Among the weapons the Chinese government uses against the Uyghur people are heavy surveillance and disinformation. “We normally can’t get updates, because of the complete blockage of communication, except for important leaks from the inside,” Rahima says. “The last leak was the 2022 Xinjiang Police File, which revealed over 2,000 photographs of the detainees. Once you are in prison in China, you are a slave labourer. The youngest was 15 years old and the oldest was 78. For people over 70, it’s basically a death sentence.

Rahima Mahmut meets King Charles III

“It’s obvious that the Chinese government is providing narratives and forcing the Uyghurs inside to ‘tell the Xinjiang story well’. They have witnessed deaths and disappearances of family members, relatives or work colleagues. So people are absolutely terrified, to the extent that they say whatever they are told.”

The Uyghurs are also prevented from fasting at Ramadan. “Neighbourhood officials were recruited specifically for controlling and monitoring Ramadan, to prevent anyone from praying or practising,” Rahima says. “Religious practice was supposed to be a very basic right for Uyghur people, but this has been completely taken away.

“The forced sterilisation and birth control is also ongoing. Everything that they are doing is genocidal. It is not only a cultural genocide, but also a physical genocide.”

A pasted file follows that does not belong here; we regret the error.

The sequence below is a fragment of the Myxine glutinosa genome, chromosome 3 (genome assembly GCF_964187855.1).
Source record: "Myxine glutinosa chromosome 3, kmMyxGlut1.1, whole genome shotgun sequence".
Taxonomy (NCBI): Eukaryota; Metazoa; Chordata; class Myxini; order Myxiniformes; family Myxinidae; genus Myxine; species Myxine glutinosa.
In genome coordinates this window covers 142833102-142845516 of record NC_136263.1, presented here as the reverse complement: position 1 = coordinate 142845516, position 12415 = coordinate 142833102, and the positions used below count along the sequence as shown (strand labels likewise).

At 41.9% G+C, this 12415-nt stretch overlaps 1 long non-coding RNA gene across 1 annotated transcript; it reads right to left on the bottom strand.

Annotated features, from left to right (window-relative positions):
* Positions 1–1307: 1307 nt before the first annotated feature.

She highlights the pain such uncertainty brings. “Even in war-torn countries, people can at least phone to see what happened, or know if a relative is dead or is alive, but with us, we are just completely kept in the dark.

“It’s a unique situation that we’ve been experiencing. We have this internet world, and the smartphone, and it’s so easy to be able to communicate, but we can’t, and that’s the most painful thing. So many people around me are experiencing unbelievable pain.” She says about 900,000 children have been taken from their families and put in orphanages, or ‘boarding schools’ as the Chinese government calls them.

While international press has played a key role highlighting the Uyghurs’ plight, Rahima adds: “Two or three years ago, we could see a lot more information from inside, either from leaked documents or from the journalists who went there and visited there.” The BBC journalist John Sudworth, who did much work on the subject, was expelled in 2021. Rahima pays tribute, though, to the German anthropologist Dr Adrian Zenz and Professor Laura Murphy of Sheffield Hallam University who have been monitoring forced labour.